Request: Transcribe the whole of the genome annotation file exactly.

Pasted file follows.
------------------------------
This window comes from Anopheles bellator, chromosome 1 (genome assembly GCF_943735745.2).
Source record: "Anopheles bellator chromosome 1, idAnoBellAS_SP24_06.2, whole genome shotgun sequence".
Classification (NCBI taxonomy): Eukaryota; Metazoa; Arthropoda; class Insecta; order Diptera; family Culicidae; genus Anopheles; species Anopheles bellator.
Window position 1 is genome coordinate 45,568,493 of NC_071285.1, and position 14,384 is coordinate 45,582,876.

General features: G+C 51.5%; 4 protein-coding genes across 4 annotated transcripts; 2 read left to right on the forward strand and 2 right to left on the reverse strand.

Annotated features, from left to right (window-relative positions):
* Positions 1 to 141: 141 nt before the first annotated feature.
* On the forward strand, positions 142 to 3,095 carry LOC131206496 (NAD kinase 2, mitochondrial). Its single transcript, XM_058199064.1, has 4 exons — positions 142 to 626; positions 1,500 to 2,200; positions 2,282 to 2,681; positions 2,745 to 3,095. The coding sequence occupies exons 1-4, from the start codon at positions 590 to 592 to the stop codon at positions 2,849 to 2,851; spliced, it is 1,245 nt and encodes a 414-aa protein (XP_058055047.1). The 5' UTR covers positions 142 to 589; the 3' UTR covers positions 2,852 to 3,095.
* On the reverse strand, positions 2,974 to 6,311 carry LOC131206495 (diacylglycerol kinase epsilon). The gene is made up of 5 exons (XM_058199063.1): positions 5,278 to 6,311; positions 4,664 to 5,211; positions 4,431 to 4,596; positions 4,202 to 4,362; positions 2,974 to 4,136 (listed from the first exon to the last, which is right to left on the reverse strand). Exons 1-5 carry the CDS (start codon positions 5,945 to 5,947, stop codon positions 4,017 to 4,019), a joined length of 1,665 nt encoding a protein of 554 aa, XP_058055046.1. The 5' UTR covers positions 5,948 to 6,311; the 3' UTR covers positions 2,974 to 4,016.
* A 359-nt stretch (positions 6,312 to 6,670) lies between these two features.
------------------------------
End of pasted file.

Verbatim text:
This window comes from Anopheles bellator, chromosome 1 (genome assembly GCF_943735745.2).
Source record: "Anopheles bellator chromosome 1, idAnoBellAS_SP24_06.2, whole genome shotgun sequence".
Classification (NCBI taxonomy): Eukaryota; Metazoa; Arthropoda; class Insecta; order Diptera; family Culicidae; genus Anopheles; species Anopheles bellator.
Window position 1 is genome coordinate 45,568,493 of NC_071285.1, and position 14,384 is coordinate 45,582,876.

General features: G+C 51.5%; 4 protein-coding genes across 4 annotated transcripts; 2 read left to right on the forward strand and 2 right to left on the reverse strand.

Annotated features, from left to right (window-relative positions):
* Positions 1 to 141: 141 nt before the first annotated feature.
* On the forward strand, positions 142 to 3,095 carry LOC131206496 (NAD kinase 2, mitochondrial). Its single transcript, XM_058199064.1, has 4 exons — positions 142 to 626; positions 1,500 to 2,200; positions 2,282 to 2,681; positions 2,745 to 3,095. The coding sequence occupies exons 1-4, from the start codon at positions 590 to 592 to the stop codon at positions 2,849 to 2,851; spliced, it is 1,245 nt and encodes a 414-aa protein (XP_058055047.1). The 5' UTR covers positions 142 to 589; the 3' UTR covers positions 2,852 to 3,095.
* On the reverse strand, positions 2,974 to 6,311 carry LOC131206495 (diacylglycerol kinase epsilon). The gene is made up of 5 exons (XM_058199063.1): positions 5,278 to 6,311; positions 4,664 to 5,211; positions 4,431 to 4,596; positions 4,202 to 4,362; positions 2,974 to 4,136 (listed from the first exon to the last, which is right to left on the reverse strand). Exons 1-5 carry the CDS (start codon positions 5,945 to 5,947, stop codon positions 4,017 to 4,019), a joined length of 1,665 nt encoding a protein of 554 aa, XP_058055046.1. The 5' UTR covers positions 5,948 to 6,311; the 3' UTR covers positions 2,974 to 4,016.
* A 359-nt stretch (positions 6,312 to 6,670) lies between these two features.